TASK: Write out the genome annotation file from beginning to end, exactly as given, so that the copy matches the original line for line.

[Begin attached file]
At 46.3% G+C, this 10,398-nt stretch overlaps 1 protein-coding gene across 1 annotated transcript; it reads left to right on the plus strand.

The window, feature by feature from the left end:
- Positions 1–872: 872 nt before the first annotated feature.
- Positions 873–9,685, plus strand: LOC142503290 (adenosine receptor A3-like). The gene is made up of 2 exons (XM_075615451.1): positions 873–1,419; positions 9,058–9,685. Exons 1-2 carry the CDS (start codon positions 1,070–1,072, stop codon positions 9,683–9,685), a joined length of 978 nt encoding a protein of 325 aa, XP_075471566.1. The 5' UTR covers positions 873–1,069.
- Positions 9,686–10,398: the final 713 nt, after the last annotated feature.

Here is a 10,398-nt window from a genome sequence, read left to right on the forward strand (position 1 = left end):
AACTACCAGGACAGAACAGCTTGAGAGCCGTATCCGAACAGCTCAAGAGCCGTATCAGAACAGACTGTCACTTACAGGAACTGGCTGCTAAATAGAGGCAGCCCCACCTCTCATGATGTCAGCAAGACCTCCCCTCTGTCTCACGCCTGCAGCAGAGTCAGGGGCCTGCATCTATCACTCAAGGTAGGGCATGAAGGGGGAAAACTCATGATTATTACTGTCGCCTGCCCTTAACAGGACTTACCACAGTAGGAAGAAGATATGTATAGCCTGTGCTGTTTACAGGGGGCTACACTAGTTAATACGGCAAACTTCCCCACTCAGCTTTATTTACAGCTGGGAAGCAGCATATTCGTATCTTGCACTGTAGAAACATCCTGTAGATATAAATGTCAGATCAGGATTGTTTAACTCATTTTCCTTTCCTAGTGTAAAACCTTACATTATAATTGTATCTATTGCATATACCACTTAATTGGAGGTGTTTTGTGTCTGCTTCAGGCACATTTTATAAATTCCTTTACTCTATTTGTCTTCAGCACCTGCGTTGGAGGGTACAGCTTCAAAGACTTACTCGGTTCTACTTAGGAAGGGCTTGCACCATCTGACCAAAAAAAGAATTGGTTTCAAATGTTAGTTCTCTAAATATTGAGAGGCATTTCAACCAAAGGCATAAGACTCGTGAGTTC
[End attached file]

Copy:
At 46.3% G+C, this 10,398-nt stretch overlaps 1 protein-coding gene across 1 annotated transcript; it reads left to right on the plus strand.

The window, feature by feature from the left end:
- Positions 1–872: 872 nt before the first annotated feature.
- Positions 873–9,685, plus strand: LOC142503290 (adenosine receptor A3-like). The gene is made up of 2 exons (XM_075615451.1): positions 873–1,419; positions 9,058–9,685. Exons 1-2 carry the CDS (start codon positions 1,070–1,072, stop codon positions 9,683–9,685), a joined length of 978 nt encoding a protein of 325 aa, XP_075471566.1. The 5' UTR covers positions 873–1,069.
- Positions 9,686–10,398: the final 713 nt, after the last annotated feature.

Here is a 10,398-nt window from a genome sequence, read left to right on the forward strand (position 1 = left end):
AACTACCAGGACAGAACAGCTTGAGAGCCGTATCCGAACAGCTCAAGAGCCGTATCAGAACAGACTGTCACTTACAGGAACTGGCTGCTAAATAGAGGCAGCCCCACCTCTCATGATGTCAGCAAGACCTCCCCTCTGTCTCACGCCTGCAGCAGAGTCAGGGGCCTGCATCTATCACTCAAGGTAGGGCATGAAGGGGGAAAACTCATGATTATTACTGTCGCCTGCCCTTAACAGGACTTACCACAGTAGGAAGAAGATATGTATAGCCTGTGCTGTTTACAGGGGGCTACACTAGTTAATACGGCAAACTTCCCCACTCAGCTTTATTTACAGCTGGGAAGCAGCATATTCGTATCTTGCACTGTAGAAACATCCTGTAGATATAAATGTCAGATCAGGATTGTTTAACTCATTTTCCTTTCCTAGTGTAAAACCTTACATTATAATTGTATCTATTGCATATACCACTTAATTGGAGGTGTTTTGTGTCTGCTTCAGGCACATTTTATAAATTCCTTTACTCTATTTGTCTTCAGCACCTGCGTTGGAGGGTACAGCTTCAAAGACTTACTCGGTTCTACTTAGGAAGGGCTTGCACCATCTGACCAAAAAAAGAATTGGTTTCAAATGTTAGTTCTCTAAATATTGAGAGGCATTTCAACCAAAGGCATAAGACTCGTGAGTTC